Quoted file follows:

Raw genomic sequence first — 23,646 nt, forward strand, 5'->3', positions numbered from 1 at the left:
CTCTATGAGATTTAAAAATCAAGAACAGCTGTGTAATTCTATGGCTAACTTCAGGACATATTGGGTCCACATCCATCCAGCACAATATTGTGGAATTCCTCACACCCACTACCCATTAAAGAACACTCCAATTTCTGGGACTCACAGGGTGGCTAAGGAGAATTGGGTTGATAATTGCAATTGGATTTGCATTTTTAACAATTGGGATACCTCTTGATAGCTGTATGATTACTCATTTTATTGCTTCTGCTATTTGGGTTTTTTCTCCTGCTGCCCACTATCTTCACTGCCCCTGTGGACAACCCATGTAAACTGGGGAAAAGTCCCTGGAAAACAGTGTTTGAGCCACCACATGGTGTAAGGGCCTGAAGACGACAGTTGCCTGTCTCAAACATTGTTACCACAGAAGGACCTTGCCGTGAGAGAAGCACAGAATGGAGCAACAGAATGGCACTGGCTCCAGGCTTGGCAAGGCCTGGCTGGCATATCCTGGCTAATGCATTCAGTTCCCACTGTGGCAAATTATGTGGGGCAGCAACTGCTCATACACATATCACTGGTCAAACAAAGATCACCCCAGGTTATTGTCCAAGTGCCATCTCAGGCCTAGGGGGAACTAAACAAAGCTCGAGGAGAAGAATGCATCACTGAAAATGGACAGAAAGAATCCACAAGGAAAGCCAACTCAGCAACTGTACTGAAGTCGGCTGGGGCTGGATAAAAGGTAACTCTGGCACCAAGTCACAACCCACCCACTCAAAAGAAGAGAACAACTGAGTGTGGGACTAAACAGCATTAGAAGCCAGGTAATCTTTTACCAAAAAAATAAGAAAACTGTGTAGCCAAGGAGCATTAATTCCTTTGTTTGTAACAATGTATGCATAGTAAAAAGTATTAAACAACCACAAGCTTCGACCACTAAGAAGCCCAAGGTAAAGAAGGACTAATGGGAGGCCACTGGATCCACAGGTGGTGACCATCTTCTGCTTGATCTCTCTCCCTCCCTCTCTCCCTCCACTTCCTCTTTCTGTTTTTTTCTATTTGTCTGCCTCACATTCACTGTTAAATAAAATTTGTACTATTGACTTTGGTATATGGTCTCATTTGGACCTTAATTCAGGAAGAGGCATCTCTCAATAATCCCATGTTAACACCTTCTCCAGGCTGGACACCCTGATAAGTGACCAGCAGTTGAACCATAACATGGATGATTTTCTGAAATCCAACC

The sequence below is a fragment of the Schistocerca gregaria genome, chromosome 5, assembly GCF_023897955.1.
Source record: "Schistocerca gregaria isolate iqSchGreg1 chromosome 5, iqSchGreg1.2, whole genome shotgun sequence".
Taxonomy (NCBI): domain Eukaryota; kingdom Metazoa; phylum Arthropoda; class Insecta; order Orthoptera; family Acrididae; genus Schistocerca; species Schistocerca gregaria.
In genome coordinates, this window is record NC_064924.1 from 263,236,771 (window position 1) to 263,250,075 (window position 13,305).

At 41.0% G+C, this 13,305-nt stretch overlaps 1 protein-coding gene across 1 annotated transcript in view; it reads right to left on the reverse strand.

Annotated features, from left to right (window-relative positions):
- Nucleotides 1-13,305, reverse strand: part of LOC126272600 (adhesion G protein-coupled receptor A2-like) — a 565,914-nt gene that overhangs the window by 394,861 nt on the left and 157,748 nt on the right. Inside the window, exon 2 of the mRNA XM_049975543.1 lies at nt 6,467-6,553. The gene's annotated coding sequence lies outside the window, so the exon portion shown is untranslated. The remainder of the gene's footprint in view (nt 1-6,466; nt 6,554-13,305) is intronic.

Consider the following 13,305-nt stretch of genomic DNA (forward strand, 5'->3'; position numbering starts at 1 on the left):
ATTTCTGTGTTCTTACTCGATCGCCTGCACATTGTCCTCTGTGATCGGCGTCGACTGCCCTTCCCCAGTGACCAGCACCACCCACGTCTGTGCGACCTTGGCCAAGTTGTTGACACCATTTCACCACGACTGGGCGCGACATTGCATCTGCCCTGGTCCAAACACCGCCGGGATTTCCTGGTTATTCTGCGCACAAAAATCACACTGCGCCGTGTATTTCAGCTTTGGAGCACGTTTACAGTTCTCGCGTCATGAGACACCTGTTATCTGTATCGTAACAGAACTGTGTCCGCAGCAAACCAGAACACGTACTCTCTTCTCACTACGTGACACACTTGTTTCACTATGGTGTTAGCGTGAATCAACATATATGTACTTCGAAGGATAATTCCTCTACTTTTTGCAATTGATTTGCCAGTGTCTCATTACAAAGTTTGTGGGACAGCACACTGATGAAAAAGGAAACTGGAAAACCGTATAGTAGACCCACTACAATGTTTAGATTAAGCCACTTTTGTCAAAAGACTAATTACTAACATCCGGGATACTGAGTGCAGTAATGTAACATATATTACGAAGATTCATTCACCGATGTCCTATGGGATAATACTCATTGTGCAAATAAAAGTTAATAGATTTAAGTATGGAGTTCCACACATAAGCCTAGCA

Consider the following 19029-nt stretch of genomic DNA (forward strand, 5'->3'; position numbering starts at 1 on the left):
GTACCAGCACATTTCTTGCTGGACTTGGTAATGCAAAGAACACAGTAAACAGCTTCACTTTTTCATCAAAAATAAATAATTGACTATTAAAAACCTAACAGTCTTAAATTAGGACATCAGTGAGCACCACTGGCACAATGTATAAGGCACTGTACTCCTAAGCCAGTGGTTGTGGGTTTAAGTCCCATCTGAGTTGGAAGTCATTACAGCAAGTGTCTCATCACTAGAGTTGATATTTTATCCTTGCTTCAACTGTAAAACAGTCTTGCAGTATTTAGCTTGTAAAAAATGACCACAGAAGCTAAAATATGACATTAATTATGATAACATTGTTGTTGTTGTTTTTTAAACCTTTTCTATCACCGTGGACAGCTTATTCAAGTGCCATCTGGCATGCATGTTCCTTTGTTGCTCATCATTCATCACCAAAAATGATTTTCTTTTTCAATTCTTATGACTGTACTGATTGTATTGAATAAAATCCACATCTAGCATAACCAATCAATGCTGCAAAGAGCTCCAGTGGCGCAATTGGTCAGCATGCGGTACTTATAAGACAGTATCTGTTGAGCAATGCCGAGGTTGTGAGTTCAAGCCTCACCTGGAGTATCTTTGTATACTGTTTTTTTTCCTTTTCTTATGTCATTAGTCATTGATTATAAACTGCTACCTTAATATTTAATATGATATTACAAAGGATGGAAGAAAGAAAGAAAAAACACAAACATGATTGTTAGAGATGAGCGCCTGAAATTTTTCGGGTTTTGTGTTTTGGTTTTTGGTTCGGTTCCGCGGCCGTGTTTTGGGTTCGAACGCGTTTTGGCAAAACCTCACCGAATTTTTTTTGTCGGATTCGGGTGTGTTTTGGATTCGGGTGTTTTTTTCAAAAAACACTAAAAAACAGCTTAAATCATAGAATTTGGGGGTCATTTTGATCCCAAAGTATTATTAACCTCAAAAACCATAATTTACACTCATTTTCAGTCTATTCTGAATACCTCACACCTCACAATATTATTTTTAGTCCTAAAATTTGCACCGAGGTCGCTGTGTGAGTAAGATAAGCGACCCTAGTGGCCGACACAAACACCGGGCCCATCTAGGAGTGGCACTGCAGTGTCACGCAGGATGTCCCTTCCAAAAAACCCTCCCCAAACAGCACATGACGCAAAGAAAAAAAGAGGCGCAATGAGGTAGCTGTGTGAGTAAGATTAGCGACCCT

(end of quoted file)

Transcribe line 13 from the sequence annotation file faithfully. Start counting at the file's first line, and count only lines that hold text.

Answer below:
GTACCAGCACATTTCTTGCTGGACTTGGTAATGCAAAGAACACAGTAAACAGCTTCACTTTTTCATCAAAAATAAATAATTGACTATTAAAAACCTAACAGTCTTAAATTAGGACATCAGTGAGCACCACTGGCACAATGTATAAGGCACTGTACTCCTAAGCCAGTGGTTGTGGGTTTAAGTCCCATCTGAGTTGGAAGTCATTACAGCAAGTGTCTCATCACTAGAGTTGATATTTTATCCTTGCTTCAACTGTAAAACAGTCTTGCAGTATTTAGCTTGTAAAAAATGACCACAGAAGCTAAAATATGACATTAATTATGATAACATTGTTGTTGTTGTTTTTTAAACCTTTTCTATCACCGTGGACAGCTTATTCAAGTGCCATCTGGCATGCATGTTCCTTTGTTGCTCATCATTCATCACCAAAAATGATTTTCTTTTTCAATTCTTATGACTGTACTGATTGTATTGAATAAAATCCACATCTAGCATAACCAATCAATGCTGCAAAGAGCTCCAGTGGCGCAATTGGTCAGCATGCGGTACTTATAAGACAGTATCTGTTGAGCAATGCCGAGGTTGTGAGTTCAAGCCTCACCTGGAGTATCTTTGTATACTGTTTTTTTTCCTTTTCTTATGTCATTAGTCATTGATTATAAACTGCTACCTTAATATTTAATATGATATTACAAAGGATGGAAGAAAGAAAGAAAAAACACAAACATGATTGTTAGAGATGAGCGCCTGAAATTTTTCGGGTTTTGTGTTTTGGTTTTTGGTTCGGTTCCGCGGCCGTGTTTTGGGTTCGAACGCGTTTTGGCAAAACCTCACCGAATTTTTTTTGTCGGATTCGGGTGTGTTTTGGATTCGGGTGTTTTTTTCAAAAAACACTAAAAAACAGCTTAAATCATAGAATTTGGGGGTCATTTTGATCCCAAAGTATTATTAACCTCAAAAACCATAATTTACACTCATTTTCAGTCTATTCTGAATACCTCACACCTCACAATATTATTTTTAGTCCTAAAATTTGCACCGAGGTCGCTGTGTGAGTAAGATAAGCGACCCTAGTGGCCGACACAAACACCGGGCCCATCTAGGAGTGGCACTGCAGTGTCACGCAGGATGTCCCTTCCAAAAAACCCTCCCCAAACAGCACATGACGCAAAGAAAAAAAGAGGCGCAATGAGGTAGCTGTGTGAGTAAGATTAGCGACCCT